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Insane in the Membrane 5

Insomnia: A losing battle with slumber

 

My name is Tia, and I have depression. This weekly column will discuss the little bumps in the road, the lows, the highs, and the mundane existence of living with depression. ‘Insane in the Membrane’ will not pretend to have all, if any, answers to mental health. But it will use real situations that I have experienced in the attempt to chip away at the stigma of mental illness. Or, at least, the stigma that I see.

 

In honour of World Sleep Day today, here’s me giving my two pence on, as you guessed, my turbulent relationship with sleep.

What is it about sleep that is so comforting? It’s a known healer – of exhaustion, hangovers, come downs, and the like. For those 8-ish hours we’re inactive and our minds can switch off. It’s a time to reflect and, mainly, relax from the long conscious hours we’re just endured. I love to sleep. Drifting off in the backseat, letting my subconscious taking the wheel through an illusory fantasy morphed with soft pillows and warm sheets. In sleep, anything is possible. You could be riding a flying tortoise one minute or dancing the two-step with the cast of Grease and your grandmother in the next. It can vary from magical to the surreal to disturbing and the correlation is not always clear. But sleep and I have never been close companions. Sleep is an evasive beast; and as much as I want us to be, we seem to be non-compatible.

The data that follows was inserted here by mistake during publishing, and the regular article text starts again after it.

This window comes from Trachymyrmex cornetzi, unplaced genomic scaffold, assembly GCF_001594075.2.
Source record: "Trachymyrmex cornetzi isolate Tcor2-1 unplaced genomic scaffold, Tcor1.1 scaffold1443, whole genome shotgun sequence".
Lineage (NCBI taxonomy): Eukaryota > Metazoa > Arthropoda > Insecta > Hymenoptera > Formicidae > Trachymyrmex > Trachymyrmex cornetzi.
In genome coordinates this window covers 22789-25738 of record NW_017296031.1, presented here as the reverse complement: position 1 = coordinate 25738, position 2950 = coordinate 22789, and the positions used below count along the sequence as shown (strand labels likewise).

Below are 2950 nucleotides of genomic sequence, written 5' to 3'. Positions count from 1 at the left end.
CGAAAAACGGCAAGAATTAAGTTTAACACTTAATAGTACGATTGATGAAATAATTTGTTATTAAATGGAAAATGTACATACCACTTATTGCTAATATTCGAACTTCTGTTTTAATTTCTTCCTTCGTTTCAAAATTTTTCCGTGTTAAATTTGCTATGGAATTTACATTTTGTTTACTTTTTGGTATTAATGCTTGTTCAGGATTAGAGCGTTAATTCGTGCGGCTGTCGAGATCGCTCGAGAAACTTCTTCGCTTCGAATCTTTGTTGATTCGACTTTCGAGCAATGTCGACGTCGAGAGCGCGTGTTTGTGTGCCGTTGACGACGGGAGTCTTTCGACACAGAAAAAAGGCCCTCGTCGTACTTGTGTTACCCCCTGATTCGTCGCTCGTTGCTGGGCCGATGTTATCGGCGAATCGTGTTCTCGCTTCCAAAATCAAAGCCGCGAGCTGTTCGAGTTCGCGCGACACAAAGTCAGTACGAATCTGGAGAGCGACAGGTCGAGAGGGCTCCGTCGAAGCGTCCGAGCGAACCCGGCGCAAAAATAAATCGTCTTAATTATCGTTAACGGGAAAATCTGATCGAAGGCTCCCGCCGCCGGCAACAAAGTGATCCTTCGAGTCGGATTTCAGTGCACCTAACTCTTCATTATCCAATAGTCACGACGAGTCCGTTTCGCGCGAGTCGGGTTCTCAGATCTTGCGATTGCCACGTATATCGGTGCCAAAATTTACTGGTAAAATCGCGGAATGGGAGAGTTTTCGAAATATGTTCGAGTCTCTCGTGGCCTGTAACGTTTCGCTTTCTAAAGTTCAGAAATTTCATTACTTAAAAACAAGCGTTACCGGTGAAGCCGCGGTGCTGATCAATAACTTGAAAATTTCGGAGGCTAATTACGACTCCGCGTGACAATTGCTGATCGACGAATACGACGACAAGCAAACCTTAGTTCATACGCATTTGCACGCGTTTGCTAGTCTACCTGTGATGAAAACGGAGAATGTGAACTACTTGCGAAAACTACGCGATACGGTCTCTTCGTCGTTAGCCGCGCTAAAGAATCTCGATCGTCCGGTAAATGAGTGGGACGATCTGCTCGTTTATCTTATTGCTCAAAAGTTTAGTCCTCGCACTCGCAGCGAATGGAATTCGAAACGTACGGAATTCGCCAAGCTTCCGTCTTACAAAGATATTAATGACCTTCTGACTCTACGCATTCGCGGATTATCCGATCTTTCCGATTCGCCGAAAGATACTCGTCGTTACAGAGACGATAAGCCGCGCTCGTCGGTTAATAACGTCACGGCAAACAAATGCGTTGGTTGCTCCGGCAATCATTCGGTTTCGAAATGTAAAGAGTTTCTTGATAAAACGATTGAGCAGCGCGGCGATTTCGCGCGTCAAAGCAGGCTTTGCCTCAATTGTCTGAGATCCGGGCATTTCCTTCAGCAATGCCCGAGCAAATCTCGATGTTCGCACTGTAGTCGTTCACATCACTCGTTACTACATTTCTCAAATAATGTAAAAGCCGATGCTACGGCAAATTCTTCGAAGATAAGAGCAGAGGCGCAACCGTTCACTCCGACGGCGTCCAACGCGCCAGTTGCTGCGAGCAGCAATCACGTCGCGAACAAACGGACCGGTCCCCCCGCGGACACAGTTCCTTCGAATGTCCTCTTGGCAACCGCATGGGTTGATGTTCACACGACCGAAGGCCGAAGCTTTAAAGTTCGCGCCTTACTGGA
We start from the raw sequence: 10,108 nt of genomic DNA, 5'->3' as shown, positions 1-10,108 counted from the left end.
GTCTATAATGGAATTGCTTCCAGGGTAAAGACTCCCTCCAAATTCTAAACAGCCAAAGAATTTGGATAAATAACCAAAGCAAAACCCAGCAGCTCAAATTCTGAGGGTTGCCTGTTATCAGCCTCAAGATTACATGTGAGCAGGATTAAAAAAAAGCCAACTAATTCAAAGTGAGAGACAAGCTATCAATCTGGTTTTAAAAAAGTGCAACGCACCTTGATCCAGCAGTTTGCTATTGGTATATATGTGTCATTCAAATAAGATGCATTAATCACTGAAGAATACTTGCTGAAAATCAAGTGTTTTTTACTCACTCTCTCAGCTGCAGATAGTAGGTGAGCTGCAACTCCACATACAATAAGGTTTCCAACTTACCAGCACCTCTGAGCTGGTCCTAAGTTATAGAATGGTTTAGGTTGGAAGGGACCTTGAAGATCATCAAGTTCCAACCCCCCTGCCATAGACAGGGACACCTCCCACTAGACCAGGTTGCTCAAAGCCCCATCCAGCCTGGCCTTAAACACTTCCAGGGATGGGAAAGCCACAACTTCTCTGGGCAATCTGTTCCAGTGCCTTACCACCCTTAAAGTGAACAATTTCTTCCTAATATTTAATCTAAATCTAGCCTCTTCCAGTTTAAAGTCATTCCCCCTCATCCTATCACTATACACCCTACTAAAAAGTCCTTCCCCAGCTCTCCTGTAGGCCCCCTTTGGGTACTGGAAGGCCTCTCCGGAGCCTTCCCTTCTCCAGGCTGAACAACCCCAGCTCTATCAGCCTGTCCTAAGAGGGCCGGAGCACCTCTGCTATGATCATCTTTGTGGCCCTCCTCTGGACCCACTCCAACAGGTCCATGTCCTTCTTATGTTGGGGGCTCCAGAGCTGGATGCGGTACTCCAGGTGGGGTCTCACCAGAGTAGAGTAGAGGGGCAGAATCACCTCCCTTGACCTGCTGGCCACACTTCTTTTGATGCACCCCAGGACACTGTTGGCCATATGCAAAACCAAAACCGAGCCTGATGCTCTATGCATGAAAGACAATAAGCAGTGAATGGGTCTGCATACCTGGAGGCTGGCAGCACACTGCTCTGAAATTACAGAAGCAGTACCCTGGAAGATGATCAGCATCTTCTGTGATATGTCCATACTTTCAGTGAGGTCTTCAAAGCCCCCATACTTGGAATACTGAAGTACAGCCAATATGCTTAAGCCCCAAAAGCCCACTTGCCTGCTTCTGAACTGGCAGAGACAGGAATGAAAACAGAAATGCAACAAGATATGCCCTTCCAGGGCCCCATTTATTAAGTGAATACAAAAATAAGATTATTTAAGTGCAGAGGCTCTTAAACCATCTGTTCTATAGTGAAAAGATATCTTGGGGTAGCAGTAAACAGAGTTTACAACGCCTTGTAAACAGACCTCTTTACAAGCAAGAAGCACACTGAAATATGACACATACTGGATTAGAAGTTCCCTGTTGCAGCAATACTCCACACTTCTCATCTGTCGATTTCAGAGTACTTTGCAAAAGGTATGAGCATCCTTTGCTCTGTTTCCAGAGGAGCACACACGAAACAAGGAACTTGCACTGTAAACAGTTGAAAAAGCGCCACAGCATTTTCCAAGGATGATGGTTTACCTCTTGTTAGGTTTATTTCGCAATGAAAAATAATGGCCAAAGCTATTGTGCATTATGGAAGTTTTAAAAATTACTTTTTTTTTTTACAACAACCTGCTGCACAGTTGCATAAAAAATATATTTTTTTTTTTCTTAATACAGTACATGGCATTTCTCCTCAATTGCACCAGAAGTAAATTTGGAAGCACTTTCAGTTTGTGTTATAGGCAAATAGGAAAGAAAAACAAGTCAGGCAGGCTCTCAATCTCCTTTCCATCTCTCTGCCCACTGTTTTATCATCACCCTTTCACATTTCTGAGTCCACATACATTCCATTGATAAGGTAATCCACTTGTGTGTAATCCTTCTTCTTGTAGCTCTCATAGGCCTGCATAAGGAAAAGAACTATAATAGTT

I always thought that insomnia was categorised by a person not being able to sleep at all. But, it covers an umbrella of circumstance: difficulty falling asleep, waking up often during the night and having trouble going back to sleep, waking up too early in the morning, or feeling tired upon waking. My experience with insomnia has manifested itself since I was a child – I first thought it was my sister’s presence that kept me awake until I moved into my own room and quickly realised something else was afoot. A normal night’s sleep now involves between 2-3 hours of restless sleep, difficulty switching off and a bucket load of frustration. I wake up disoriented and often confuse dreams and reality, a disturbing phenomenon.

 

An easy but temporary solution for insomnia is popping a few sleeping pills, although they come with their own disadvantages. The high addictive rate of pills such as Zopiclone and Zimovane mean they have to be taken with caution and infrequently, so any restful night is impermanent. Insomnia has a way of worming its way into all parts of your life. I’ve embarrassed myself in meetings, by both falling asleep and completely losing my train of thought as a result of taking Zopiclone the night before. This mortifying drowsiness, coupled with the temporary nature of the drug, means I tend to steer well clear of sleeping pills when I can. Anti-depressants, like Citalopram and Sertraline tend to have further repercussions for sleep. I take quite a high dose of Fluoxetine daily; some of the side effects include; insomnia, decreased libido, abnormal dreams and, surprisingly, an increased risk of suicide in under 25-year olds (I am just within that age bracket). For those juggling both depression and insomnia, the anti-depressants on offer are beneficial for their serotonin and consistency but not for the mixture of the two.